Eventually we find the right bob. Do we store ("Bob McKay", +1) in the database? Absolutely not. We find the unique identifier referring to that Bob, and we link everything to that unique identifier. But, how complicated! How indirect! "Bob McKay" might be unique! Certainly, it might be now, but what if there’s another "Bob McKay" in the future? What if - what if - Bob changes his name?

This rather tortured tour of database design has several direct parallels to programming proper. Names (“symbols”) in programming are a complete disaster due to the sole and exclusive use of text as an editing mechanism. There’s an entire art, science and cottage industry of tools for code “refactoring”, one major use of which is to allow Bob to change his name (change the name of a symbol).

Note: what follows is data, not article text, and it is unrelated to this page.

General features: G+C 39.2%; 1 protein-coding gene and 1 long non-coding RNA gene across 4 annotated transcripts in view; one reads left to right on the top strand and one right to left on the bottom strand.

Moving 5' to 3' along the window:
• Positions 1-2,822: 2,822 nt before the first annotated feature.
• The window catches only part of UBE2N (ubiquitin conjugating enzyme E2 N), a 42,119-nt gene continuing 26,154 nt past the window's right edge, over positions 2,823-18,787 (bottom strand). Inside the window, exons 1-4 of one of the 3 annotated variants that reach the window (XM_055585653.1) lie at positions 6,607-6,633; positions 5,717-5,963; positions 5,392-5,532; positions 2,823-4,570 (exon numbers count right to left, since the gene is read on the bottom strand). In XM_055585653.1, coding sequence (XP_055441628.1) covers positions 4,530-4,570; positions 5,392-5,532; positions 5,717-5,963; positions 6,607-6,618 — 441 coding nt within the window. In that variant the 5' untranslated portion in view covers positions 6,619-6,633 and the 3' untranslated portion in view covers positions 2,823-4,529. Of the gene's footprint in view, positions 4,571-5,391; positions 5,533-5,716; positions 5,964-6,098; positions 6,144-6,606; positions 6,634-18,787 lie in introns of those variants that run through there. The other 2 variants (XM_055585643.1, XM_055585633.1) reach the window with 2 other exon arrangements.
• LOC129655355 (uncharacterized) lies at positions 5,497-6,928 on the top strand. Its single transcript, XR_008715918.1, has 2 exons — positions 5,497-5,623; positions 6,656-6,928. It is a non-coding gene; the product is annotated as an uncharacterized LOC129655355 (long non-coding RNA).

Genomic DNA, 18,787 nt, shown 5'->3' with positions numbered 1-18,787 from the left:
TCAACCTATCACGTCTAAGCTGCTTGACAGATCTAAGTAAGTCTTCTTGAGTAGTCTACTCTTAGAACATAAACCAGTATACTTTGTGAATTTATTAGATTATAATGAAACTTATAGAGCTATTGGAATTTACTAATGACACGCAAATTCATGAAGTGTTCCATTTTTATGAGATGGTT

Due to ancient rules in every lexer, names in programming are required to be very silly. Most special characters are disallowed, and spaces are universally verboten. This ends up with, at best, names like numOfToysInTheBox, or helpfully, x, or counter, or idx.

But apart from requiring silly names and requiring you to run a sed script to change them across all your text files, there are considerably more serious problems with naming:

for (var i = 0; i < 10; i++) {
    doThing(i);
}
for (var i = 0; i < jokes.length; i++) {
    print(jokes[i]);
}

What if in the above case, you needed to move the first loop inside the second? What if the programmer was too overworked to notice they were employing the same name for a loop variable? This mistake is easy to make if the outer loop is obscured by a wall of code.

I’ll tell you what happens: half an hour of downtime on a production system because the system going into an infinite loop for no discernible reason. Even our outrageously aggressive code linter didn’t pick up on this one, and after it happened three times in one week to different programmers, we ended up writing code to augment the linter to catch this exact situation.